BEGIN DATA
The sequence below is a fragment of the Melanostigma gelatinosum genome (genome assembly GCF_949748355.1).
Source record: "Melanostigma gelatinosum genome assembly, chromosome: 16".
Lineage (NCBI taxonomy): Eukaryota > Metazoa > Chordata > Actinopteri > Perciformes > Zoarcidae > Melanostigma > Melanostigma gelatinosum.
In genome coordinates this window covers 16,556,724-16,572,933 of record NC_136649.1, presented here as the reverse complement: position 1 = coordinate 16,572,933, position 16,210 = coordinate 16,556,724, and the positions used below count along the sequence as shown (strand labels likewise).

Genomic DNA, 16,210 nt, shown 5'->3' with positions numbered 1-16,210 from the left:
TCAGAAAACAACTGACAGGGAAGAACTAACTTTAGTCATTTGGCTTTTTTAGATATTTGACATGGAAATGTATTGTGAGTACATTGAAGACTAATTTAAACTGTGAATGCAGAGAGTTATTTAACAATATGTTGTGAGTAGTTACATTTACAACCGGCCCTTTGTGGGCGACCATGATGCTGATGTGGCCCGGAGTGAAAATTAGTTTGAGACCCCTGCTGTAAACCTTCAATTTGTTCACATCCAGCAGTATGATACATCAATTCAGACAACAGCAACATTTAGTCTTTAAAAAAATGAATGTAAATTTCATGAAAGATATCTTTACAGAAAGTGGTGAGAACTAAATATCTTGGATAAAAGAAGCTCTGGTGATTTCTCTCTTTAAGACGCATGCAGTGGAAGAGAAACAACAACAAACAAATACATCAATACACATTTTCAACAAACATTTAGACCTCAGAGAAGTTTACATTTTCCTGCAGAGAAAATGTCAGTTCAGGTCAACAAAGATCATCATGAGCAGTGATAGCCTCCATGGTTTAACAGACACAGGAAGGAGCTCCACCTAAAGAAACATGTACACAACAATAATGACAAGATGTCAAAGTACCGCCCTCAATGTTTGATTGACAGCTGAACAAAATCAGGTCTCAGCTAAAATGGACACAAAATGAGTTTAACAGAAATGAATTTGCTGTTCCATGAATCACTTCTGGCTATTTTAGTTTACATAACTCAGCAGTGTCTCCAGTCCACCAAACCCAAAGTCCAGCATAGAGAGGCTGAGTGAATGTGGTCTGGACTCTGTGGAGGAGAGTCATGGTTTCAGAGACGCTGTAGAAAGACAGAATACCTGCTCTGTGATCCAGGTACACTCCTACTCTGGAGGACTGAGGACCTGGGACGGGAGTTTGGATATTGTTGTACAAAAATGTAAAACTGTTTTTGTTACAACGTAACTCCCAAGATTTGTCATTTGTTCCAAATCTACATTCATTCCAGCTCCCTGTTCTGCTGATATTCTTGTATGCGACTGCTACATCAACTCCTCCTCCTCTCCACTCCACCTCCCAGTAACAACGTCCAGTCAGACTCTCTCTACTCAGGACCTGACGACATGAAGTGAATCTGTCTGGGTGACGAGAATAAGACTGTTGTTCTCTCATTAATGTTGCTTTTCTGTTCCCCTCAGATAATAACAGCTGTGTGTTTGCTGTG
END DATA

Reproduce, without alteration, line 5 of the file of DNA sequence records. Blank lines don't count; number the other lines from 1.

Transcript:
Genomic DNA, 16,210 nt, shown 5'->3' with positions numbered 1-16,210 from the left: